We are dismayed, however, that there are very few recommendations that will address the City’s well-documented and long history of racially-biased policing, and none that will hold TPD officers accountable if they fail to comply with the proposed policies, trainings and data collection outlined in the Findings and Recommendations of the Tulsa Commission on Community Policing report.3 Therefore, we request that you: 1) immediately adopt the policy recommendations outlined below; and 2) within the next sixty (60) days, hold public hearings to investigate the recent findings in the Tulsa Equality Indicators report and solicit more information and recommendations from the public about TPD’s use-of-force and arrest practices.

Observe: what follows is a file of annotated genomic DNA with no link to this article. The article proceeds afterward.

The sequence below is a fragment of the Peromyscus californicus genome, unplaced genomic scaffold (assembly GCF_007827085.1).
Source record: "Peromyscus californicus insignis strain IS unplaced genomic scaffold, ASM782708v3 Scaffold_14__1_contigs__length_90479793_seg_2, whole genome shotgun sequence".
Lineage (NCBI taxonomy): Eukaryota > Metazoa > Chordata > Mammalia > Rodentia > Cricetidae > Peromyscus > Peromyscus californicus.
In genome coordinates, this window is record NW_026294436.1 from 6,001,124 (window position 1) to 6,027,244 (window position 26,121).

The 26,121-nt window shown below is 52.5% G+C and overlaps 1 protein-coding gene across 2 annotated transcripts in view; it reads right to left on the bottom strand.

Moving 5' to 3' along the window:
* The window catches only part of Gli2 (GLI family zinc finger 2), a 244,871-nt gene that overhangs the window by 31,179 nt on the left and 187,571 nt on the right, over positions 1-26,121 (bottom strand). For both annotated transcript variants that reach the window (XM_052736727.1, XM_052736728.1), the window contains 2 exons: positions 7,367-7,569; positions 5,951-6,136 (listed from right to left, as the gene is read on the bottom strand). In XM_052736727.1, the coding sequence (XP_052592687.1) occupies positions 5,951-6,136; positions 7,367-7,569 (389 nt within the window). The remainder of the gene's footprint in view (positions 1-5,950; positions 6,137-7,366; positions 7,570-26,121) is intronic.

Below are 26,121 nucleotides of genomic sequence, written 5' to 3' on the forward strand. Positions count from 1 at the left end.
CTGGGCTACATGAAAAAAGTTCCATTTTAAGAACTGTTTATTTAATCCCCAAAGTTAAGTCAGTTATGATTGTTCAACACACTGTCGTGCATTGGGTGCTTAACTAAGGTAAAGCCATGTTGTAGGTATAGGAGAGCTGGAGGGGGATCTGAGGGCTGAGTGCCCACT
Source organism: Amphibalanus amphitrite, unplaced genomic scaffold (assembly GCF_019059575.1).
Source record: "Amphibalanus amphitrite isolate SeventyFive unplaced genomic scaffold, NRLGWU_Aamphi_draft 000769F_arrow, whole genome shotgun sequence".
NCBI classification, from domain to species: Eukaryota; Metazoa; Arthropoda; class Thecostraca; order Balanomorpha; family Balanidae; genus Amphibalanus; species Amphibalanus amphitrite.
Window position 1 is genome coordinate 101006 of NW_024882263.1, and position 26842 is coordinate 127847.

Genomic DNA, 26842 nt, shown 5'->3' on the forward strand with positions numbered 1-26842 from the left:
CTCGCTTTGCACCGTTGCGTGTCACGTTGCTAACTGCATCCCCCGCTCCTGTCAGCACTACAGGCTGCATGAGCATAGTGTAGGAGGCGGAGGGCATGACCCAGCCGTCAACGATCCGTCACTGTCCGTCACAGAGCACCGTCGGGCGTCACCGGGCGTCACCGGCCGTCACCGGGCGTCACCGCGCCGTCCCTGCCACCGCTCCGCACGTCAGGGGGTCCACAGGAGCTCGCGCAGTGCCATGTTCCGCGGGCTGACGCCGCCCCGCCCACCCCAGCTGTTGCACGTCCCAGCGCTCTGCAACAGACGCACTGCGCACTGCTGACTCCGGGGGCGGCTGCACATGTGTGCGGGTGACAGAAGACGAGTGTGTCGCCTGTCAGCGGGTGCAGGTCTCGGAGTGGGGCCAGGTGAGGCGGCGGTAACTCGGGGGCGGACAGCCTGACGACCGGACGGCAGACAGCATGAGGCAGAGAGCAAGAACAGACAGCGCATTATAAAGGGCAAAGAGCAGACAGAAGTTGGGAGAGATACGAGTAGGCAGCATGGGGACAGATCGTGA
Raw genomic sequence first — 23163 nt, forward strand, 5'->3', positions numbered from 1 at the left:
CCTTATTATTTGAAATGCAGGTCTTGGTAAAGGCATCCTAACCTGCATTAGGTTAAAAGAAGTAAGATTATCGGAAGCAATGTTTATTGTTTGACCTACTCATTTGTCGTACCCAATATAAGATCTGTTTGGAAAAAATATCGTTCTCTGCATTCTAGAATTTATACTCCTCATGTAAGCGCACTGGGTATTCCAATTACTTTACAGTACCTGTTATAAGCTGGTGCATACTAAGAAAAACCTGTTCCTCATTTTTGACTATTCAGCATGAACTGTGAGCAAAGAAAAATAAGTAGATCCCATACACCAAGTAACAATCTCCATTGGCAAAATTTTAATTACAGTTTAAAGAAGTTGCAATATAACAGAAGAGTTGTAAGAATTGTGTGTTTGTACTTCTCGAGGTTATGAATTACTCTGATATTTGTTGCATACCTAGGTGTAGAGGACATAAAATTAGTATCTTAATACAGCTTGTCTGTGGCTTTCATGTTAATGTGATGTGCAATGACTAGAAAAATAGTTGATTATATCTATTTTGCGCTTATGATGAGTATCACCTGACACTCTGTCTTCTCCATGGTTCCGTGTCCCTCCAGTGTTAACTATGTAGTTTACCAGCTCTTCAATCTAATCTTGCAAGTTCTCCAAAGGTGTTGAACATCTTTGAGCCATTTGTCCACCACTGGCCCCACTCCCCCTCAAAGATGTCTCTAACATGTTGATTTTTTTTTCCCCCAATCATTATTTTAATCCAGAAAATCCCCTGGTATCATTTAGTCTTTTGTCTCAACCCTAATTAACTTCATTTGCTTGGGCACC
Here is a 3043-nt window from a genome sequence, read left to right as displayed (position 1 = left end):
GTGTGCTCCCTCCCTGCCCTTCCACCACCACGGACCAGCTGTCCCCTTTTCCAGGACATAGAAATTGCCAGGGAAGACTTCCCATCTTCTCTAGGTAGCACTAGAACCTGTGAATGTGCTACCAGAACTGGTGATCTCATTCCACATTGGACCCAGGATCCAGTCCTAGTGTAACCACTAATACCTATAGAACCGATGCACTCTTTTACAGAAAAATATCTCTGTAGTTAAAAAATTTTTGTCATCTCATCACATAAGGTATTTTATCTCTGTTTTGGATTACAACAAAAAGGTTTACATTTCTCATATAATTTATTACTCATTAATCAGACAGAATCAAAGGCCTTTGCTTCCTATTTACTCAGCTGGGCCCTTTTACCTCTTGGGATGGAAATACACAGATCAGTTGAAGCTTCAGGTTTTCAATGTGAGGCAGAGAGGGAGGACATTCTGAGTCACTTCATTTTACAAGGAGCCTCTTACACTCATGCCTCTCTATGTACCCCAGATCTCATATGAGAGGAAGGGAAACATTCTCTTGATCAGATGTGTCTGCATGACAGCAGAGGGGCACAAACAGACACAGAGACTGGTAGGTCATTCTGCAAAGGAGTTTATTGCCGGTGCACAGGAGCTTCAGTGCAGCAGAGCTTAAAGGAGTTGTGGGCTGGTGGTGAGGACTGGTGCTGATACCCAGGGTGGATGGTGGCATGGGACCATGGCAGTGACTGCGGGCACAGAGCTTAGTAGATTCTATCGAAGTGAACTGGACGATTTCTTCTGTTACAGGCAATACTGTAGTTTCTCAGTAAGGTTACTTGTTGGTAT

The Tulsa Commission wisely considered recommendations from the Final Report of the President’s Task Force on 21st Century Policing. Members of former President Obama’s Task Force held listening sessions in cities across the country to collect information from police executives, civil rights advocates, activists and researchers about promising practices for building trust between law enforcement agencies and the communities they serve.4 The Task Force noted that in 2015, the public’s confidence in law enforcement was declining in communities of color.5 This lack of trust was due in part to highly-publicized police killings of unarmed men, women and children of color and the lack of accountability for these killings both criminally and administratively.6 The Task Force’s recommendations and action items provide a road map of steps that law enforcement agencies should take to fulfill the six pillars detailed in the report: building trust and legitimacy; policy and oversight; technology and social media; community policing and crime reduction; training and education; and officer wellness and safety.